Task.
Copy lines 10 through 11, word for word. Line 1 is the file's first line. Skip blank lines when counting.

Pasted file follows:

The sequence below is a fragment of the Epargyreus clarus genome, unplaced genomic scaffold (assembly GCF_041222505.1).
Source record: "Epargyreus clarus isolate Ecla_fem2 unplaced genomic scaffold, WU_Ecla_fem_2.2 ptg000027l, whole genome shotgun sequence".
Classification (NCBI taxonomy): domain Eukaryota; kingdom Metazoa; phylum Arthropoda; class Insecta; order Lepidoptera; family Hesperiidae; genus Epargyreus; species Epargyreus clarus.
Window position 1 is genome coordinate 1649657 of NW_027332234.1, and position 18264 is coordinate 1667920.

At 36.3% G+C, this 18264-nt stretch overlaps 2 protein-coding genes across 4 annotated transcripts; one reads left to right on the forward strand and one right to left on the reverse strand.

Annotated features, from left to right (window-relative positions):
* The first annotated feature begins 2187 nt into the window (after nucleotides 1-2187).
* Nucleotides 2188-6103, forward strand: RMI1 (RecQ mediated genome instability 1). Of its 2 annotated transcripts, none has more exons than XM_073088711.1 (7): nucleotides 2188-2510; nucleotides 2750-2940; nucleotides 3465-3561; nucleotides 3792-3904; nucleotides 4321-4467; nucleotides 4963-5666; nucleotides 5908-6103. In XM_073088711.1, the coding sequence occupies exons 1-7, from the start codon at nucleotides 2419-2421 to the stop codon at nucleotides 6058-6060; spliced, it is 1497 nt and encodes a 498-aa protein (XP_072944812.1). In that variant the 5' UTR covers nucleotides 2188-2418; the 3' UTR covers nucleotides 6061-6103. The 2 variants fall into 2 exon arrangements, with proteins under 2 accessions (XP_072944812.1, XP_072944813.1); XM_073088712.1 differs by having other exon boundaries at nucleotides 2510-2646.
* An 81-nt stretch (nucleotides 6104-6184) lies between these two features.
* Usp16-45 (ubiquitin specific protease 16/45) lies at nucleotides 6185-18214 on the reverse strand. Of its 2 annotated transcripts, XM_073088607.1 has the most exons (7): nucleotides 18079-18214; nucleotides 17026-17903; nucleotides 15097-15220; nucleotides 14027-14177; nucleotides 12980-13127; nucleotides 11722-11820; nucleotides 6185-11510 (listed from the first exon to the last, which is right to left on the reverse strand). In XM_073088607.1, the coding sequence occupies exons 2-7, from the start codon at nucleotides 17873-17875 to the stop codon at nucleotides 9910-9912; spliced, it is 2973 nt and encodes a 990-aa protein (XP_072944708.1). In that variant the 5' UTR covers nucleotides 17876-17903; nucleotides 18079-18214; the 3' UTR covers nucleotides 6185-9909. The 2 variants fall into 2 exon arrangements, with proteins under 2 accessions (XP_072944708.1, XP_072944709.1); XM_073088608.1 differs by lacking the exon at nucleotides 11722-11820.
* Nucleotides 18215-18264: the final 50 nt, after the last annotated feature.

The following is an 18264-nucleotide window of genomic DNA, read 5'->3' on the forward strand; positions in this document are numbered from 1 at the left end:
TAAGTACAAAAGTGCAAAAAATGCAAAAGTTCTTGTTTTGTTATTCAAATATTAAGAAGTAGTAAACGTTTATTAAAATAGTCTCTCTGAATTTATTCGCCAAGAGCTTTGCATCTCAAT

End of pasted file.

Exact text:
* Usp16-45 (ubiquitin specific protease 16/45) lies at nucleotides 6185-18214 on the reverse strand. Of its 2 annotated transcripts, XM_073088607.1 has the most exons (7): nucleotides 18079-18214; nucleotides 17026-17903; nucleotides 15097-15220; nucleotides 14027-14177; nucleotides 12980-13127; nucleotides 11722-11820; nucleotides 6185-11510 (listed from the first exon to the last, which is right to left on the reverse strand). In XM_073088607.1, the coding sequence occupies exons 2-7, from the start codon at nucleotides 17873-17875 to the stop codon at nucleotides 9910-9912; spliced, it is 2973 nt and encodes a 990-aa protein (XP_072944708.1). In that variant the 5' UTR covers nucleotides 17876-17903; nucleotides 18079-18214; the 3' UTR covers nucleotides 6185-9909. The 2 variants fall into 2 exon arrangements, with proteins under 2 accessions (XP_072944708.1, XP_072944709.1); XM_073088608.1 differs by lacking the exon at nucleotides 11722-11820.
* Nucleotides 18215-18264: the final 50 nt, after the last annotated feature.